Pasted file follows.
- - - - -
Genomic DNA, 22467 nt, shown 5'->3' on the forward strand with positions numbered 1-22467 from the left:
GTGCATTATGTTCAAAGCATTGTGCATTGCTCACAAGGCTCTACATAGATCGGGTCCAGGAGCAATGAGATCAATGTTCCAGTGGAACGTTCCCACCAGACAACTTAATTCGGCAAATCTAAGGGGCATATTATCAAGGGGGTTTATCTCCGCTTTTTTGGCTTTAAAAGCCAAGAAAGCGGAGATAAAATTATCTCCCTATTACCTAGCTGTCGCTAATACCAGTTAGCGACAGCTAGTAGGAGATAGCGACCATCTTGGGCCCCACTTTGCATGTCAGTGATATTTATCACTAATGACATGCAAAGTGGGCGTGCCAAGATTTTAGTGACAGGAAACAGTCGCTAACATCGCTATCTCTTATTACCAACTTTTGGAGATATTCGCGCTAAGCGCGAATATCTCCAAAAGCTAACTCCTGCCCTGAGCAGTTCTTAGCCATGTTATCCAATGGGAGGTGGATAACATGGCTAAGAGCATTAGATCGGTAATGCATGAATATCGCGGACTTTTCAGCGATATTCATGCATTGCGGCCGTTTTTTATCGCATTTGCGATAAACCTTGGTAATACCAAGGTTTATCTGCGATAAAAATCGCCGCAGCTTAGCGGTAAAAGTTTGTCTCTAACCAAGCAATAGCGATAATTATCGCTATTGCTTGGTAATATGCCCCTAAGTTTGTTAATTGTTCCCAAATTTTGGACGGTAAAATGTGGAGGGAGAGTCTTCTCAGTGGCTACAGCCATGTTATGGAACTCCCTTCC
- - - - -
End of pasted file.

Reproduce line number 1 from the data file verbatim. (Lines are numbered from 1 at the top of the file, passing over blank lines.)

Genomic DNA, 22467 nt, shown 5'->3' on the forward strand with positions numbered 1-22467 from the left: